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Admiral David D. Porter, The Naval History of the Civil War., Chapter 29: siege of Vicksburg--continued. (search)
e light draughts who have carried out my orders ders promptly, aided in keeping guerillas from the river, convoyed transports safely, and kept their vessels in good condition for service, viz: Acting-Volunteer-Lieutenant George W. Brown, commanding Forest Rose; Acting-Volunteer-Lieutenant C. Dominey, commanding Signal; Acting-Volunteer Lieutenant J. H. Hurd, commanding Covington; Ensign Win. C. Hanford, commanding Robb; Acting-Master J. C. Bunner, commanding New Era; Acting-Volunteer-Lieutenant John Pierce, commanding Petrel; Acting-Volunteer-Lieutenant J. V. Johnstone, commanding Romeo; Acting-Master W. E. Fentress, commanding Rattler; Acting-Volunteer-Lieutenant T. E. Smith, commanding Linden; Acting-Volunteer-Lieutenant E. C. Brennan, commanding Prairie Bird; Acting-Volunteer-Lieutenant J. Goudy, commanding Queen City. There are others who deserve commendation, but these seem to be the most prominent. The action of the 4th of July, at Helena, wherein the Taylor participated so l
Admiral David D. Porter, The Naval History of the Civil War., Chapter 30: (search)
C. Dominey (1863); Acting-Ensign W. P. Lee (1864). Steamer Covington.--Acting-Volunteer-Lieutenant.--* J. S. Hurd (1863); Acting-Volunteer-Lieutenant George P. Lord (1864). Steamer Robb.--* Ensign W. C. Handford; Acting-Ensign Lloyd Thomas (1864). Steamer New Era.--* Acting-Master J. C. Brenner; Acting-Master John Marshall (1864). Steamer Romeo.--Acting-Volunteer-Lieutenant J. V. Johnstone; Acting-Master Thomas Baldwin (1864). Steamer Petrel.--Acting-Volunteer-Lieutenant * John Pierce; Acting-Master Thomas McElroy (1864). Steamer Linden.--Acting-Volunteer-Lieutenant *T. E. Smith; Acting-Master T. M. Farrell (1864). Steamer Prairie Bird.--Acting-Volunteer-Lieutenant *E. C. Brennard (1863); Acting-Ensign J. W. Chambers (1864). Steamer Queen City.--Acting-Volunteer-Lieutenant * J. Goudy (1863); Acting-Volunteer-Lieutenant G. W. Brown (1864). Steamer Sybil.--Lieutenant-Commander J. G. Mitchell (1865). Steamer Neosho.--Acting-Volunteer-Lieutenant Samuel Howar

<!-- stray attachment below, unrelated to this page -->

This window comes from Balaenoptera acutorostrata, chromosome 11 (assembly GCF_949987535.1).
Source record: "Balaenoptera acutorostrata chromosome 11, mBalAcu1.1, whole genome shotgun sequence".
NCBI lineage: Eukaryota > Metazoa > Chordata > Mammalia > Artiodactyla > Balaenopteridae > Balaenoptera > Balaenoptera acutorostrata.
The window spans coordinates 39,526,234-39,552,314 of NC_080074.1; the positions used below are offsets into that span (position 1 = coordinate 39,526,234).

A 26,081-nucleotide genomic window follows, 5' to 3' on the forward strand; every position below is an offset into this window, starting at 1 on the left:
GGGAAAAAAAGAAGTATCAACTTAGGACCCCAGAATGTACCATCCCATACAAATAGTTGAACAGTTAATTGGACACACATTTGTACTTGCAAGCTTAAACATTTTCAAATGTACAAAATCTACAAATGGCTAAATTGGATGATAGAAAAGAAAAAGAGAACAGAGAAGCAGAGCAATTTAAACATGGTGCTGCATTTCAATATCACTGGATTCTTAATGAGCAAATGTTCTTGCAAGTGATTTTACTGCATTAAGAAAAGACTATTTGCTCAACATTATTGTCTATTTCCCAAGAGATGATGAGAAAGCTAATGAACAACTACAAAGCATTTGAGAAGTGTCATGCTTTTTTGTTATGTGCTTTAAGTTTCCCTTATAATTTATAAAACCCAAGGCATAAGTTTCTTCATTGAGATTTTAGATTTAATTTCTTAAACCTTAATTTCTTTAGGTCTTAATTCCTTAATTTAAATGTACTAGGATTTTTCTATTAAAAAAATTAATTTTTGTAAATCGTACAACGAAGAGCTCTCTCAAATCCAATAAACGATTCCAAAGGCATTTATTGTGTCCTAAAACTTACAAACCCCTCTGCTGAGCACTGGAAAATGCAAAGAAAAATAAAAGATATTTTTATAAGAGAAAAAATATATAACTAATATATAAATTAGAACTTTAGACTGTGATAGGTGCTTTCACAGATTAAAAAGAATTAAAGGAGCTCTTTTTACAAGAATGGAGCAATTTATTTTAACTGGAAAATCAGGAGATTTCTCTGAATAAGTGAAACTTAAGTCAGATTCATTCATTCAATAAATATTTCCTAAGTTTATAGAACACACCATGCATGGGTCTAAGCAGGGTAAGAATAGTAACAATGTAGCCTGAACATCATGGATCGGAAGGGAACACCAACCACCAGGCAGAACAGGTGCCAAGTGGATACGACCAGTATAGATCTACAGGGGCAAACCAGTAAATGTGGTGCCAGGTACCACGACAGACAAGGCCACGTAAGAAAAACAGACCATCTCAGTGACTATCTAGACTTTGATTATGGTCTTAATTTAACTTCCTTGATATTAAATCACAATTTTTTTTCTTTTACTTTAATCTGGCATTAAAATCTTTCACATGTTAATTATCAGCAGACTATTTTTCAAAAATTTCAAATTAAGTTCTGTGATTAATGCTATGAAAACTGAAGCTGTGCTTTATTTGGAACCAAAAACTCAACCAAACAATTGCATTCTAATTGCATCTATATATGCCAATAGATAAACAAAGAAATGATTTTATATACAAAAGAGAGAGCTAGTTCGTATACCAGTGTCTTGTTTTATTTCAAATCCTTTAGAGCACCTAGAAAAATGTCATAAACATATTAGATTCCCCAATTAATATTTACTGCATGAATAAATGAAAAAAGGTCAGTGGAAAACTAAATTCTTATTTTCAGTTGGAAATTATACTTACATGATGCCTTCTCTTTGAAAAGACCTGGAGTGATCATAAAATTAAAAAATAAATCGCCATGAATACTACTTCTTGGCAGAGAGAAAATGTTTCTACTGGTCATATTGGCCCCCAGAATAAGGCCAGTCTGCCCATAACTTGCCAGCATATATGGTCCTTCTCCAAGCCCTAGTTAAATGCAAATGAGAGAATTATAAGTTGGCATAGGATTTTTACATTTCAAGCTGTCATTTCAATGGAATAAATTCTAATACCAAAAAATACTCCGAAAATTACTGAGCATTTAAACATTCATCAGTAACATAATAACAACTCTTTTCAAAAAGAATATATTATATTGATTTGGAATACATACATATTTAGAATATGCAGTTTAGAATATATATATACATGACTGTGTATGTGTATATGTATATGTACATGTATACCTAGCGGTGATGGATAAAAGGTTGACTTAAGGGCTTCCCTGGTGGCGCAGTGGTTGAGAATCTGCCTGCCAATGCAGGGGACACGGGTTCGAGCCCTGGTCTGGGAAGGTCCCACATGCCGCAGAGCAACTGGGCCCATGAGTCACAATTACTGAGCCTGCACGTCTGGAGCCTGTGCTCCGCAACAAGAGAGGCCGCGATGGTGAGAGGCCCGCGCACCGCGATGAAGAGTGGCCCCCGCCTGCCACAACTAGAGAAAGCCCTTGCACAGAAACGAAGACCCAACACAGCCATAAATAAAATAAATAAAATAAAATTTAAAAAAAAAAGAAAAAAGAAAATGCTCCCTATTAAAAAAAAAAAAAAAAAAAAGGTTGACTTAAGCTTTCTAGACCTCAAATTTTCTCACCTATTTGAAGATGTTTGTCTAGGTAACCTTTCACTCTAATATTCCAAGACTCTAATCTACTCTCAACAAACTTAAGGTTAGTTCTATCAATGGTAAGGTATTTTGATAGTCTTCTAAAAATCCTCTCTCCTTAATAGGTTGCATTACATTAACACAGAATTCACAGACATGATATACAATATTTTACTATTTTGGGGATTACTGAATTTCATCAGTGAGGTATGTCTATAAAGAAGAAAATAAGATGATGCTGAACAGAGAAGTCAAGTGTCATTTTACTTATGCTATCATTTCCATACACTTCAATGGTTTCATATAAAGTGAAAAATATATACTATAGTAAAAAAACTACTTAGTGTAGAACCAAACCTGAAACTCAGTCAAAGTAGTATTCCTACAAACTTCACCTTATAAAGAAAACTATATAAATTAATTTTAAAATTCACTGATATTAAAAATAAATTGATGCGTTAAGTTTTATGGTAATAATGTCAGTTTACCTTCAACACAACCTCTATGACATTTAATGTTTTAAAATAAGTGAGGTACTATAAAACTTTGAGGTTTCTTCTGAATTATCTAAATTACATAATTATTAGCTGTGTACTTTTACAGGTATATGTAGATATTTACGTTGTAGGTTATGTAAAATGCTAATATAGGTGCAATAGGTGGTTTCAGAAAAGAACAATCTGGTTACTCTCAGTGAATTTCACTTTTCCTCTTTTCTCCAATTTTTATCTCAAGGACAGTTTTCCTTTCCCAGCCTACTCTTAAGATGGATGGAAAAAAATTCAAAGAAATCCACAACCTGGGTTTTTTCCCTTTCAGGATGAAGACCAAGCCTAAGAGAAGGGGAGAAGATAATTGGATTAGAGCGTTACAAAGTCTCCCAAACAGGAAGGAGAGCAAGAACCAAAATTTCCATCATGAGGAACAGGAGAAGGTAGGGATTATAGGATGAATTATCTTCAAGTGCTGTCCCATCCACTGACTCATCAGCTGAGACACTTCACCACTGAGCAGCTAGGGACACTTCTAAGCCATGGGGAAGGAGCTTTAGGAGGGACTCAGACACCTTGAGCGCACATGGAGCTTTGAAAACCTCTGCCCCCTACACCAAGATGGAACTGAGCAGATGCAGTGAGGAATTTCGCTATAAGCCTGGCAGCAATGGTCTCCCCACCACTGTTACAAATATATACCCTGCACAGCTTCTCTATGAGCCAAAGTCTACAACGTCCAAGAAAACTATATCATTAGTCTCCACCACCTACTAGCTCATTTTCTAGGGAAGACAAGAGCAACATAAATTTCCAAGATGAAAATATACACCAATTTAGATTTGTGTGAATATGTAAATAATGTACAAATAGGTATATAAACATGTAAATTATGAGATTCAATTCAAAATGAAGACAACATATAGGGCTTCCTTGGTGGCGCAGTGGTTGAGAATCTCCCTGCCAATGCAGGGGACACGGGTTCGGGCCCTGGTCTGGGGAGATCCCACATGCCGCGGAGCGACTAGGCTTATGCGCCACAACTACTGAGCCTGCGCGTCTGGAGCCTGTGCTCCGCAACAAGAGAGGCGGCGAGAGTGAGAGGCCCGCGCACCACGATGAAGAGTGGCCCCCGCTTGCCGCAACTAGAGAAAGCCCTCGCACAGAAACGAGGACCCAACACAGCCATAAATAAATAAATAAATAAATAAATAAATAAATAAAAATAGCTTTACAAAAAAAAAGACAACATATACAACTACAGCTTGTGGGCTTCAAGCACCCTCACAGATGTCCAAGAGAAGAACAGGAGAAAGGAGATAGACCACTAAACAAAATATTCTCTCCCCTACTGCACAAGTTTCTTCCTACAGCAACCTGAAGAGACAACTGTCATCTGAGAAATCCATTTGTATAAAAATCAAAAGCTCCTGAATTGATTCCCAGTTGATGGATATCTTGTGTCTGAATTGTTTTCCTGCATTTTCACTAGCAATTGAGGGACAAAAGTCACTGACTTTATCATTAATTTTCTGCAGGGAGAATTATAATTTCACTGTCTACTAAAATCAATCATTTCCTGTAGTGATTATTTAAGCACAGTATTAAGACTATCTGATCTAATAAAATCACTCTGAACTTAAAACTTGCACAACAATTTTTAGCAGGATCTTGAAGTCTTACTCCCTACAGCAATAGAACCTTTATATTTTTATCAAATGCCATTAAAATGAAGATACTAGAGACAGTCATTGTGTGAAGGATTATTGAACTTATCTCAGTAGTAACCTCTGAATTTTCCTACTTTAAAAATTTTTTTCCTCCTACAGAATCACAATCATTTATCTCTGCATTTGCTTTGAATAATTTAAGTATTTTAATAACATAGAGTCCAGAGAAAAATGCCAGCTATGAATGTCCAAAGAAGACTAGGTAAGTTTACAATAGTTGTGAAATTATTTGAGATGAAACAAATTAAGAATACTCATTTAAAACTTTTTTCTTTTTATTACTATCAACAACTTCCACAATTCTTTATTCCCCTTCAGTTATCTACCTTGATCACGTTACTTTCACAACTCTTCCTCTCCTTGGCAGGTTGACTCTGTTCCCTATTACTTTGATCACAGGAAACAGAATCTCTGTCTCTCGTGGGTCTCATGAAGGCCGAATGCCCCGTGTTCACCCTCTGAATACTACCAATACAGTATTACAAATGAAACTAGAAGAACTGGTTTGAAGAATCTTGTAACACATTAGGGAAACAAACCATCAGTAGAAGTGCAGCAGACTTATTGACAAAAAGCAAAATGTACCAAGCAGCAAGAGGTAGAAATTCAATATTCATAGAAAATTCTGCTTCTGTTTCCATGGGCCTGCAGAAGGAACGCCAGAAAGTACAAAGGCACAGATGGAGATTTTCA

Admiral David D. Porter, The Naval History of the Civil War., Chapter 44: battle of Mobile Bay. (search)
ads with rifled guns are too strong for our walls of stone, brick and mortar. Note.--As the Tennessee was the most powerful and remarkable vessel the Confederates ever built, the scientific reader may take some interest in the following description of her construction, from the report of a Board of Survey, ordered by Admiral Farragut, after the battle: Description of the Confederate iron-clad Tennessee. The vessel had been built at Mobile, Alabama, under the superintendence of Messrs. Pierce and Bassett, naval constructors, and Mr. Frick, chief engineer of the station. Hull. The hull of the vessel was very strongly built in every part, the materials being oak and yellow pine, with iron fastenings. Length from stem to stern on deck, 209 feet; greatest breadth of beam on deck, 48 feet; mean average draught of water about 14 feet. The deck was covered fore and aft with wroughtiron plates, two inches thick. The sides of the vessel were protected by an over-hang, sponso